Hearing Screening Online Training Program
Types of Hearing Loss
A hearing loss is described as either conductive or sensorineural, and depending upon the location of the loss, can be located in the external, middle, or inner ear. [Resources on the Anatomy and Physiology of the Auditory System/Ear Diseases]
A conductive hearing loss exists when there is a problem in the external and/or middle ear and sound is not properly conducted to the inner ear. Conductive hearing loss can usually be treated medically or surgically; hearing aids or other amplifying systems can also help. A sensorineural hearing loss involves damage to the inner ear and/or the auditory nerve caused by genetics or damage to neurosensory elements. Sensorineural hearing loss usually cannot be cured medically, but the use of hearing aids or other amplifying systems can help children hear and develop speech and language. Cochlear implants are also an option if the hearing loss is significant. Mixed hearing loss involves the external or middle ear and the inner ear or the brain.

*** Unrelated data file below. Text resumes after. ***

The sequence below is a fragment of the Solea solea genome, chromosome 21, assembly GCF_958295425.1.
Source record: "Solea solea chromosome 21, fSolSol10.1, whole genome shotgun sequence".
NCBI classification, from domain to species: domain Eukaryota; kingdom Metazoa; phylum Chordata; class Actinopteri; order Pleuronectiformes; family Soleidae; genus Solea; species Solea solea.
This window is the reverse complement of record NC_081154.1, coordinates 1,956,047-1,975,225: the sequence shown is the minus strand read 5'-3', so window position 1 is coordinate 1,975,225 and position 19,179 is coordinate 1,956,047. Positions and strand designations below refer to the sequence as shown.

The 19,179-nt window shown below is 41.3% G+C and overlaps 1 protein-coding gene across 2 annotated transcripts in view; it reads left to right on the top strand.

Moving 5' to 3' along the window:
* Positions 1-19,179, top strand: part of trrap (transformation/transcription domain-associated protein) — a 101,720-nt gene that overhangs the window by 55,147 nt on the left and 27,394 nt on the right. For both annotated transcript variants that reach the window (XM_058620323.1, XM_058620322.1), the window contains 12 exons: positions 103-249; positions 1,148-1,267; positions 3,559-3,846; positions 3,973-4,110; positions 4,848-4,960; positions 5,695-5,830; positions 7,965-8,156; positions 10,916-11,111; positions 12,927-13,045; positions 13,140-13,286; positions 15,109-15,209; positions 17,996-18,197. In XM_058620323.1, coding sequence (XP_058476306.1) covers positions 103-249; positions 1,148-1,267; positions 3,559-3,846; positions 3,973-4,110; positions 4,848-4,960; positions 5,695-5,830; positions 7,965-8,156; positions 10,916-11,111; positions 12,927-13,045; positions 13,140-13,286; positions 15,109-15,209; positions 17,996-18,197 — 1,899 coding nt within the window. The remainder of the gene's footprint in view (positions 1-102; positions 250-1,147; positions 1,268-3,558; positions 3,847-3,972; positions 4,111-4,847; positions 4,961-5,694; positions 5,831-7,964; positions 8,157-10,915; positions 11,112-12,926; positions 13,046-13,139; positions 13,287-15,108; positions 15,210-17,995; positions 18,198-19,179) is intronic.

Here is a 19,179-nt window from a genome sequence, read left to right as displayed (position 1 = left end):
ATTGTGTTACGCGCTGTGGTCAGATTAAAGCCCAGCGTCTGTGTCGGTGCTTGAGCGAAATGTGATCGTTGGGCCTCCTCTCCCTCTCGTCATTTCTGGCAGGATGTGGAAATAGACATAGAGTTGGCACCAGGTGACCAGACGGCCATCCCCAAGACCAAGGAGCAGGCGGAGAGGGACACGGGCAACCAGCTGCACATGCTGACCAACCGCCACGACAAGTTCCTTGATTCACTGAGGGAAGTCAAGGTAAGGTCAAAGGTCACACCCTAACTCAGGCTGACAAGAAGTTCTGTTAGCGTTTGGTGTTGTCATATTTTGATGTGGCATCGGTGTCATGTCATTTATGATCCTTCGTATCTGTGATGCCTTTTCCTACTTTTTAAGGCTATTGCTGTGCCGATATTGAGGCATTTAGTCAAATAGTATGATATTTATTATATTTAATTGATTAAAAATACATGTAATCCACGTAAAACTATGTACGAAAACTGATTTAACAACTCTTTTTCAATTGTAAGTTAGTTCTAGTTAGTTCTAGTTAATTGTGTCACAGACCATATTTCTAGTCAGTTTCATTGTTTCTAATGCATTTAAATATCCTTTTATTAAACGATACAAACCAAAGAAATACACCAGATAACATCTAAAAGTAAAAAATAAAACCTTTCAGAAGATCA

Hearing loss is one of the most common birth defects. In the United States:
- Approximately 1 to 2 of every 1000 babies are born deaf or hard of hearing 
- It is estimated that 200 Minnesota babies, or 4 per week, are born each year with hearing loss 
- One out of 1000 children have severe to profound bilateral (in both ears) sensorineural hearing loss 
- Six out of 1000 children have mild to moderate bilateral sensorineural hearing loss 
- Two out of 1000 children have unilateral (in one ear) sensorineural hearing loss 
- At least 3 out of 1000 children have either conductive hearing loss or hearing loss associated with otitis media 
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